Let it snow….

Winter in the northern hemisphere is synonymous with snow (at least in films and Victorian novels). The Earth is unusual because it has water can commonly be found on its surface in solid, liquid and gas form, and both solid and liquid water can rain/snow/sleet/drizzle from the sky. So what happens on other bodies in the solar system?



Clouds of ice crystals on Mars – Ready to snow? (NASA/JPL)



Most water on the surface of Mars is now trapped in its glaciers/ice caps, but what about snow? Whilst there is less water vapour in the Martian atmosphere than the Earth’s, Mars still has clouds made of ice crystals. These ice crystals can fall slowly out of the sky, but at night under the right conditions, snowstorms can occur. Most of this snow will vaporise before it hits the ground, and any that do make it to the ground will likely vaporise during the day.


Maxwell Montes the highest mountain on Venus, appears brighter than the surroundings because of  sulphide frost (Image NASA/JPL)

Venus has the hottest surface temperature of any planet in the solar system. Water snow is not possible. The atmosphere of Venus contains lots of sulphur and temperatures hot enough to melt lead, it is so thick we can’t see the surface of the planet so we have collected radar data to understand what it looks like. One feature of this data is that on the tops of some high mountains there is an increase in the number of radio waves reflected, giving the appearance that the tops of mountains are brighter, just as snow on the top of mountains is brighter than the surrounding rock.

Whilst it is far too hot for snow on Venus, it is thought that these mountain tops are covered in a form of frost caused by metal sulphides, which forms only at high elevations and it’s this which makes is appear more reflective to radar.

Mercury, my main planet of study, doesn’t have snow-capped peaks, being too hot over the majority of the planet and no atmosphere. So the nearest feature to snow is ice in the craters close to the north and south poles, these craters are permanently in shadow protecting the ice from the boiling Sun. Without an atmosphere there isn’t any form of precipitation other than a daily micrometeorite shower.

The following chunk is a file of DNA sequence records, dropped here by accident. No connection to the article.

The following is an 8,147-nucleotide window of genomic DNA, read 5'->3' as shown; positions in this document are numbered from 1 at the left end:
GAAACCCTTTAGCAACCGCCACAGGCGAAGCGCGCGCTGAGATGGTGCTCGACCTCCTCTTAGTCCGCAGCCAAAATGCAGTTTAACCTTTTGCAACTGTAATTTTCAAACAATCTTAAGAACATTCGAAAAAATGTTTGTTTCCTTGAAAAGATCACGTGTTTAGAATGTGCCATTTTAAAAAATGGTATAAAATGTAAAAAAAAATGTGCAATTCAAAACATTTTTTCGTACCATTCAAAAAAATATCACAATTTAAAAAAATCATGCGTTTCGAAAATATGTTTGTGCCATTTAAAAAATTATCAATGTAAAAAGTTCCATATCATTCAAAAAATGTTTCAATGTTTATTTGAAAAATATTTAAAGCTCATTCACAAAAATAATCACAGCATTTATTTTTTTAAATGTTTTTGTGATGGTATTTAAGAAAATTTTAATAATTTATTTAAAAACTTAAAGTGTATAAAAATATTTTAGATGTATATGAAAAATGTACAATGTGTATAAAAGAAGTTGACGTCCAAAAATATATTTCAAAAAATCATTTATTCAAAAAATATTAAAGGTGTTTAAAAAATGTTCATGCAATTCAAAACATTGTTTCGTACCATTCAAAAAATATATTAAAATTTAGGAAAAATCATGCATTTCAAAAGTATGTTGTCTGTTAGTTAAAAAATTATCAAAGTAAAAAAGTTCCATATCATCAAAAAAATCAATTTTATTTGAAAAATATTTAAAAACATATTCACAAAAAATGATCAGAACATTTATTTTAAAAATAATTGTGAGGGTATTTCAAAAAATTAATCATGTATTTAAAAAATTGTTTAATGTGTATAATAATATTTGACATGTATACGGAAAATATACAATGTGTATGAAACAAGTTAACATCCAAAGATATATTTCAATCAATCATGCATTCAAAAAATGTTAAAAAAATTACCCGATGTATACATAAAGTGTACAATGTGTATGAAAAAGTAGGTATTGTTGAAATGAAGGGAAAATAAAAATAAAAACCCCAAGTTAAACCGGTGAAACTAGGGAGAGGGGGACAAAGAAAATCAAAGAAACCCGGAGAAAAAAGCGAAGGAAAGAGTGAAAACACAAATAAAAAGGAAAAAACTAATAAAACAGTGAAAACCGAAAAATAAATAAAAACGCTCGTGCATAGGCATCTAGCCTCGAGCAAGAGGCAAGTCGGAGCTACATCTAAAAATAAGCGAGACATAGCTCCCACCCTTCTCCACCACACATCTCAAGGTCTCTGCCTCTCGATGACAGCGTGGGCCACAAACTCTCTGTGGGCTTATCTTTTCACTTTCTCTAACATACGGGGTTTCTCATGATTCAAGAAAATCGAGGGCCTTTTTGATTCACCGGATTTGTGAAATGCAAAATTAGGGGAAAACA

The south pole of Mercury, the black areas are permanently in shadow and thought to contain water ice. (NASA/Johns Hopkins University Applied Physics Laboratory/Carnegie Institution of Washington)


Titan, a moon of Saturn is much to far out from the Sun to have water snow, and any water near the surface, just like in the bleak midwinter, is like a stone. It does snow on Titan, near the poles hydrocarbons can crystallize out in the atmosphere and then fall as snow down onto the surface.

Another moon of Saturn, Enceladus, is probably the most visually spectacular example, geysers on the south pole can be seen erupting water vapour into space. Some of this water is lost in orbit and forming the E ring of Saturn, but some of the water falls back down onto the surface as ice crystals. As this fall back it is happening without an atmosphere it doesn’t really count as snow but is a great excuse to show the stunning photos of the plumes.



Jets of ice crystals coming from Enceladus  (NASA/JPL/Space Science Institute)


There are lots of forms of snow around the solar system however maybe Earth still has some of the best snow views in the solar system. Happy Christmas/ Winter Solstice/ Saturnalia to all my readers!



Snow in the Sierra Nevada mountains




Diamonds in the sky

Old river sediments in Brazil and the Central African Republic contain minerals found nowhere else on Earth; a form of diamond, dark black or green-gray, mixed with a lot of graphite (the stuff inside pencils) and often with small bubbles inside.



Carbonados from the Central African Republic (James St John/Wikimedia)


These diamonds are unusual for a variety of reasons, they make up some of the largest diamonds ever found and yet the origin of them is unknown. Most diamonds come from kimberlites; volcanic tubes which shot diamonds up from the Earth’s mantle up to near the surface (in some areas diamonds are mined from kimberlites, in others, they are found in rivers downstream of them). Carbonado diamonds don’t have any signs of kimberlites associated with them they also don’t include any material from the Earth’s mantle, which can often be found trapped inside diamonds.